"Homelessness is not a definition; it is a situation that a person finds themselves in, and in fact, it can happen to almost anyone. There are many practices and policies that make it almost impossible to break out of poverty and move out of homelessness."

And that's why Alexandria House exists: to help them move out of it. How long that takes depends on the woman, but according to Judy, families stay an average of 10 months. During that time, the women meet with support staff to identify needs and goals and put a plan of action in place.

A number of services are provided, including free childcare, programs and mentoring for school-age children, free mental health counseling, financial literacy classes and a savings program. They have also started Step Up Sisterhood LA, an entrepreneurial program to support women's dreams of starting their own businesses. "We serve as a support system for as long as a family would like," Judy says, even after they have moved on.

And so far, the program is a resounding success.

92 percent of the 200 families who stayed at Alexandria House have found financial stability and permanent housing — not becoming homeless again.

Since founding Alexandria House 25 years ago, Judy has never lost sight of her mission to join with others and create a vision of a more just society and community. That is why she is one of Tory Burch's Empowered Women this year — and the donation she receives as a nominee will go to Alexandria House and will help grow the new Start-up Sisterhood LA program.

"Alexandria House is such an important part of my life," says Judy. "It has been amazing to watch the children grow up and the moms recreate their lives for themselves and for their families. I have witnessed resiliency, courage, and heroic acts of generosity."

When we think of what a Tyrannosaurus looked like, we picture a gargantuan dinosaur with a huge mouth, formidable legs and tail, and inexplicably tiny arms. When we picture how it behaved, we might imagine it stomping and roaring onto a peaceful scene, single-handedly wreaking havoc and tearing the limbs off of anything it can find with its steak-knife-like teeth like a giant killing machine.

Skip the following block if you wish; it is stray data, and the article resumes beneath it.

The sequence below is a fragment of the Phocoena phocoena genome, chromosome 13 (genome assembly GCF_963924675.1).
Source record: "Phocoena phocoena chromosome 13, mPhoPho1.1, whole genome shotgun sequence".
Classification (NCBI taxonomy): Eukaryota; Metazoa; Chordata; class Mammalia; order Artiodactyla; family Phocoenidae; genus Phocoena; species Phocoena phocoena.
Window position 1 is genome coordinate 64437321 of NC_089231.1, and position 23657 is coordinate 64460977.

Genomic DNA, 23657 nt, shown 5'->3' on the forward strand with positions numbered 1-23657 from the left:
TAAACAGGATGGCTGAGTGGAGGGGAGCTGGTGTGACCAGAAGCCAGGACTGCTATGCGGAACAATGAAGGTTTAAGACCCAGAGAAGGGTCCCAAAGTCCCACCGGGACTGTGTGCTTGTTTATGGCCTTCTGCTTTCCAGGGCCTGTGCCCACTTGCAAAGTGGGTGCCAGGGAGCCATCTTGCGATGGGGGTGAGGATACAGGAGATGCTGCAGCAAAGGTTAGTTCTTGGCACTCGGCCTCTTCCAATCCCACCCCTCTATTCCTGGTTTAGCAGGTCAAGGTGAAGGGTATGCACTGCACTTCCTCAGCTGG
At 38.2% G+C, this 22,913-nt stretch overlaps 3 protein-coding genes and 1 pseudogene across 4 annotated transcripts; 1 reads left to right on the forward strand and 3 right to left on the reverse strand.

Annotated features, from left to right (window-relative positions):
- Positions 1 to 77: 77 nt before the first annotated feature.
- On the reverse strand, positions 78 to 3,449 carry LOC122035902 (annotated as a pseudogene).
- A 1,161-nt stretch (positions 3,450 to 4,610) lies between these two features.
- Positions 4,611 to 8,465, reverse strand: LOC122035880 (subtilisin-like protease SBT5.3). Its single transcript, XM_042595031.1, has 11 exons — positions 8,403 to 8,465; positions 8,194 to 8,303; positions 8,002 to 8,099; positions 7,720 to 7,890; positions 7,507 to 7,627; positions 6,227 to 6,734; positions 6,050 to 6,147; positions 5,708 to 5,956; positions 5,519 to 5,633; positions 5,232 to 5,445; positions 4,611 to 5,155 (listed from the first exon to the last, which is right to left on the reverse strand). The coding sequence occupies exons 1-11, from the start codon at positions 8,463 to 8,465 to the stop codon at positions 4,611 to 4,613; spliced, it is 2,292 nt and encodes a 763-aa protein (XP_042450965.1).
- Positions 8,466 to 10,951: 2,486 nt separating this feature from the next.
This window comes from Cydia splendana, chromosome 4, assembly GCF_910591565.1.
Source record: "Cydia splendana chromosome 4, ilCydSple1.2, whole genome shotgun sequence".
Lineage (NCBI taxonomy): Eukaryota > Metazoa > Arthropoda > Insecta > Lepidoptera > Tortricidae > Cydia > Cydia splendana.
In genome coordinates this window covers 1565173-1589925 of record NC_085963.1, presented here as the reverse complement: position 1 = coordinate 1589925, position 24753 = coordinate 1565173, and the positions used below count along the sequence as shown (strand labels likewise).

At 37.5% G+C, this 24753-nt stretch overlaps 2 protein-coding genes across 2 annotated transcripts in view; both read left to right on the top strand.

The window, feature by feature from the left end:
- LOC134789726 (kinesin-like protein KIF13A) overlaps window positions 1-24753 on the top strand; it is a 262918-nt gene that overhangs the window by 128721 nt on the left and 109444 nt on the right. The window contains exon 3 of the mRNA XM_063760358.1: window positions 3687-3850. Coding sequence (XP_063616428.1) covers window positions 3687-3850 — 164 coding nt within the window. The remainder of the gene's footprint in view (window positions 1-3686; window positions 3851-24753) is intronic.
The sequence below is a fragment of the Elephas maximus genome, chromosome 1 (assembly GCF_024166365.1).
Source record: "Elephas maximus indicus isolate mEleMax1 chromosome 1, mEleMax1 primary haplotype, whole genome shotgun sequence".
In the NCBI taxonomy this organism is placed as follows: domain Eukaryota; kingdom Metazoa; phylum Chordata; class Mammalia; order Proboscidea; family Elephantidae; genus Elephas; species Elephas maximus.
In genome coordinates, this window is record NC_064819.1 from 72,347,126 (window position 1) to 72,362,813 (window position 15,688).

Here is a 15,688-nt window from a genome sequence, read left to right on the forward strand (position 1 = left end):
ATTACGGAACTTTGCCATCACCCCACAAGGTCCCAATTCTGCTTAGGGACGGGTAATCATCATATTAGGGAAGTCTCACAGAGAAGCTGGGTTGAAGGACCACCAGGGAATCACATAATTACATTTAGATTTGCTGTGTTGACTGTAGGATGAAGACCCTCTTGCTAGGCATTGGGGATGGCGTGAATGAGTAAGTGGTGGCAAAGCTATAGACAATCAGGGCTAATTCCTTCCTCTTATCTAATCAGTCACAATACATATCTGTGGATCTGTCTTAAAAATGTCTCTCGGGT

The image is probably fairly accurate, except for one thing—there's a good chance the T. rex wouldn't have been hunting alone.

New research from a fossil-filled quarry in Utah shows that Tyrannosaurs may have been social creatures who utilized complex group hunting strategies, much like wolves do. The research team who conducted the fossil study and made the discovery include scientists from the U.S. Bureau of Land Management, Denver Museum of Nature and Science, Colby College of Maine, and James Cook University in Australia.

The idea of social Tyrannosaurs isn't entirely new—Canadian paleontologist Philip Curie floated the hypothesis 20 years ago upon the discovery of a group of T. rex skeletons who appeared to have died together—but it has been widely debated in the paleontology world. Many scientists have doubted that their relatively small brains would be capable of such complex social behavior, and the idea was ridiculed by some as sensationalized paleontology PR.

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2020 was difficult (to say the least). The year was full of life changes, losses, and lessons as we learned to navigate the "new normal." You may have questions about what the changes and challenges of 2020 mean for your taxes. That's where TurboTax Live comes in, making it easy to connect with real tax experts to help with your taxes – or even do them for you, start to finish.

Not only has TurboTax Live helped millions of people get their taxes done right, but this year they've also celebrated people who uplifted their communities during a difficult time by surprising them with "little lifts" to help out even more.

Here are a few of their stories:


Julz, hairdresser and salon owner

"As a hairdresser and salon owner, 2020 was extremely challenging," says Julz. "Being a hairdresser has historically been a recession-proof industry, but we've never faced global shut down due to health risk, or pandemic, not in my lifetime. And for the first time, hairdressers didn't have job security."

Julz had to shut down her salon and go on unemployment benefits for the first time. She also had to figure out how she was going to support herself, her staff and her business during this difficult time. But many other beauty industry professionals didn't have access to the resources they needed, so Julz decided to help.

"My business partner and I began teaching basic financial literacy to other beauty industry professionals," she says. "Transitioning our business from behind the chair to an online academy was a challenge we tackled head-on so that we could move hairdressers into this new space of education, and create a more accessible curriculum to better serve our industry.